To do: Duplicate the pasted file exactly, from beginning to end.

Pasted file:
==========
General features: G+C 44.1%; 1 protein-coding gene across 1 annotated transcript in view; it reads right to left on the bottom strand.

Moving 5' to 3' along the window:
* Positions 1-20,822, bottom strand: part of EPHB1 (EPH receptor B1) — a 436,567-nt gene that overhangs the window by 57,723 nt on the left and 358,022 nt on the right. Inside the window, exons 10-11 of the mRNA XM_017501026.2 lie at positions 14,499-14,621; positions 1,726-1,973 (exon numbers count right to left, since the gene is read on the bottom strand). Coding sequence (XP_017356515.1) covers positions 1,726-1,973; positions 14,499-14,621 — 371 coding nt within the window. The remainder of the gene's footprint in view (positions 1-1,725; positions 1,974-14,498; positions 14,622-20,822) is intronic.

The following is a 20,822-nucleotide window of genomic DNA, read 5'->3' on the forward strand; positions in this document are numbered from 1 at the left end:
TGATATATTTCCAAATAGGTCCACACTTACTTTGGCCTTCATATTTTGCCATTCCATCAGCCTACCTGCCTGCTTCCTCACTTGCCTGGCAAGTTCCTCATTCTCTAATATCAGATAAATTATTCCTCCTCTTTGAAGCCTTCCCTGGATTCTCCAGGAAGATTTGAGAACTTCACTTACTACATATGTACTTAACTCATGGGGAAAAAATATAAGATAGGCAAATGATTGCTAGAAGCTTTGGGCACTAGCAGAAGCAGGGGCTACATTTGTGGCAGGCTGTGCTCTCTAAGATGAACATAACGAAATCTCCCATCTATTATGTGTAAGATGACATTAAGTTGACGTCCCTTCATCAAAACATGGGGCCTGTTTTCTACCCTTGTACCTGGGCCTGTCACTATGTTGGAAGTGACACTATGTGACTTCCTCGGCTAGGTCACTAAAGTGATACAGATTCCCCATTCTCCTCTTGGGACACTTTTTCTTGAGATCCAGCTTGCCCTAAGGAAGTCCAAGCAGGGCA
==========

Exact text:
General features: G+C 44.1%; 1 protein-coding gene across 1 annotated transcript in view; it reads right to left on the bottom strand.

Moving 5' to 3' along the window:
* Positions 1-20,822, bottom strand: part of EPHB1 (EPH receptor B1) — a 436,567-nt gene that overhangs the window by 57,723 nt on the left and 358,022 nt on the right. Inside the window, exons 10-11 of the mRNA XM_017501026.2 lie at positions 14,499-14,621; positions 1,726-1,973 (exon numbers count right to left, since the gene is read on the bottom strand). Coding sequence (XP_017356515.1) covers positions 1,726-1,973; positions 14,499-14,621 — 371 coding nt within the window. The remainder of the gene's footprint in view (positions 1-1,725; positions 1,974-14,498; positions 14,622-20,822) is intronic.

The following is a 20,822-nucleotide window of genomic DNA, read 5'->3' on the forward strand; positions in this document are numbered from 1 at the left end:
TGATATATTTCCAAATAGGTCCACACTTACTTTGGCCTTCATATTTTGCCATTCCATCAGCCTACCTGCCTGCTTCCTCACTTGCCTGGCAAGTTCCTCATTCTCTAATATCAGATAAATTATTCCTCCTCTTTGAAGCCTTCCCTGGATTCTCCAGGAAGATTTGAGAACTTCACTTACTACATATGTACTTAACTCATGGGGAAAAAATATAAGATAGGCAAATGATTGCTAGAAGCTTTGGGCACTAGCAGAAGCAGGGGCTACATTTGTGGCAGGCTGTGCTCTCTAAGATGAACATAACGAAATCTCCCATCTATTATGTGTAAGATGACATTAAGTTGACGTCCCTTCATCAAAACATGGGGCCTGTTTTCTACCCTTGTACCTGGGCCTGTCACTATGTTGGAAGTGACACTATGTGACTTCCTCGGCTAGGTCACTAAAGTGATACAGATTCCCCATTCTCCTCTTGGGACACTTTTTCTTGAGATCCAGCTTGCCCTAAGGAAGTCCAAGCAGGGCA